Another benefit of this paperless decision-making process is that it contributes to environmentalism. If each step of the process of approving an idea or proposal can be done on-screen instead of on paper, a company can use less paper and less space to store files or documents. The company wins by saving money, and everyone wins because fewer trees are cut down and fewer other resources are used to make paper.

In addition, since these systems enable central control of all the documents, managers can organize and analyze decision-making processes more easily than with the traditional method. On the other hand, users can archive used documents systematically, and quickly choose appropriate ones as references by doing a search when creating new proposals. Furthermore, this centrally shared system allows all users to obtain timely information, which can help prevent miscommunication.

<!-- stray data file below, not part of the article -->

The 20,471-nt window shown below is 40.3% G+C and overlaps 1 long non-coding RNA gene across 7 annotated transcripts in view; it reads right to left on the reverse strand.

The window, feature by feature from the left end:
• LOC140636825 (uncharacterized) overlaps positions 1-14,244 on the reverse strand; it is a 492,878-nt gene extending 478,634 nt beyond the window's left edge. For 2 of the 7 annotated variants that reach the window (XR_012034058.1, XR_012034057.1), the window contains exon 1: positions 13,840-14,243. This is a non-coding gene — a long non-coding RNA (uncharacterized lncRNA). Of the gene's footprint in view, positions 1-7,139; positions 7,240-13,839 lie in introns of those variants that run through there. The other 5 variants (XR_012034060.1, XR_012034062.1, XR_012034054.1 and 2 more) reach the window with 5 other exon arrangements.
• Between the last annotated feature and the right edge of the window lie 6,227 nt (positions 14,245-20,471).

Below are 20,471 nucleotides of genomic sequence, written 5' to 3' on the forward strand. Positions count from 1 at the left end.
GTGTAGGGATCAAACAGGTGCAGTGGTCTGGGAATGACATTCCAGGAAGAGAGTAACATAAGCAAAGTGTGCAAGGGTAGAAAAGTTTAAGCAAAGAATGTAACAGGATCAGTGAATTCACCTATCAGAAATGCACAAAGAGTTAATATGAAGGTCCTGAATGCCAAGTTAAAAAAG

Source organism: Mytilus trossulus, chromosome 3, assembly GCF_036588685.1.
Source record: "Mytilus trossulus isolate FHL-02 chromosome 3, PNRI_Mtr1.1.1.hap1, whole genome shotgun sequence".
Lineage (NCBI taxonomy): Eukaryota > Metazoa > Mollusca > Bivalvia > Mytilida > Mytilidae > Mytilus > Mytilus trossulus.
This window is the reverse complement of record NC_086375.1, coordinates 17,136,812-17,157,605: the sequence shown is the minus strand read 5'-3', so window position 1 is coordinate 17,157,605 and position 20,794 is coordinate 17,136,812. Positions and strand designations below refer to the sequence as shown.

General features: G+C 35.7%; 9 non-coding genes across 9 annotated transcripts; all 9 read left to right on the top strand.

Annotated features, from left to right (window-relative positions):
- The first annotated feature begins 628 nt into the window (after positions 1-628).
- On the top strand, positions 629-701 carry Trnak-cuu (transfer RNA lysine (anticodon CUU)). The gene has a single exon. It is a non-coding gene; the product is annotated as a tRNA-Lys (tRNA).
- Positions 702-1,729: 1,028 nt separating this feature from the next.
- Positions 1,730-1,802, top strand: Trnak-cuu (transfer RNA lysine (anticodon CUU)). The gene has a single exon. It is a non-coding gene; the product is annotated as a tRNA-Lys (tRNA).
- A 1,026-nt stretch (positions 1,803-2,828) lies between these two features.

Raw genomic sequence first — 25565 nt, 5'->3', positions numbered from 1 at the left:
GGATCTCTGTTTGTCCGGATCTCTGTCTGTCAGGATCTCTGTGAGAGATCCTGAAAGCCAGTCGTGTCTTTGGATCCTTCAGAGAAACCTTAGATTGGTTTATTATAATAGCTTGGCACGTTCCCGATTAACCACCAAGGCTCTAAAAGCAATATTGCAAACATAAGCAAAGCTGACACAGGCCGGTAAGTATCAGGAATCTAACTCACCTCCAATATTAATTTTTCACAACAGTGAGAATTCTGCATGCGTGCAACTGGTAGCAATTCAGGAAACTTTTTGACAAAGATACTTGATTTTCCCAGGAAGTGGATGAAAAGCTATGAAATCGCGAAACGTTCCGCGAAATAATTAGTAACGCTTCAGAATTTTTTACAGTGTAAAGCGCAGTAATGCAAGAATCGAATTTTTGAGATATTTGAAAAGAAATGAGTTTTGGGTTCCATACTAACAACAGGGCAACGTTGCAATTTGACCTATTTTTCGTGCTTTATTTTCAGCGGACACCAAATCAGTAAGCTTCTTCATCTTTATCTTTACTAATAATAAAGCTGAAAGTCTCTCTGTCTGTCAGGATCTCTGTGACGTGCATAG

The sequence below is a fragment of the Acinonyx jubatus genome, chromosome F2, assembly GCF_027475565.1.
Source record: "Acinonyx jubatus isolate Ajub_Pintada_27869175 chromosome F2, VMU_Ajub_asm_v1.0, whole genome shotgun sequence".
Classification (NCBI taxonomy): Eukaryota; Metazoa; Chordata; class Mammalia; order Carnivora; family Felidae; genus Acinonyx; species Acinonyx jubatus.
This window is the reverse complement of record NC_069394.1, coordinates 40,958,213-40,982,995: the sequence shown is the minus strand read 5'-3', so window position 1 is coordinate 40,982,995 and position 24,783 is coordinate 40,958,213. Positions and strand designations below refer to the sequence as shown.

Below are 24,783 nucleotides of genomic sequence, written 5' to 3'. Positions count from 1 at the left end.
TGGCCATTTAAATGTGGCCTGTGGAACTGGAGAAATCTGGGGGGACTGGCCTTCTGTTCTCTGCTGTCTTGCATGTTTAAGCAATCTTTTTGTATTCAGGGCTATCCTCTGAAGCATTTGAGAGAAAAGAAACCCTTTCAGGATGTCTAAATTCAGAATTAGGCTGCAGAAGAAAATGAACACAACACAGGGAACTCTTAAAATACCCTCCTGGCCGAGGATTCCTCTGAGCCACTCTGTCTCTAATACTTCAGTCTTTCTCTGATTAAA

Even though the other functionalities of a Japanese ECM product may not be much different from North American ECM software, use of software that has been created specifically for the Japanese business culture has many benefits for Japanese businesses. North American software vendors wishing to expand into the Japanese market might consider adapting their products to suit the needs of Japanese-style decision-making.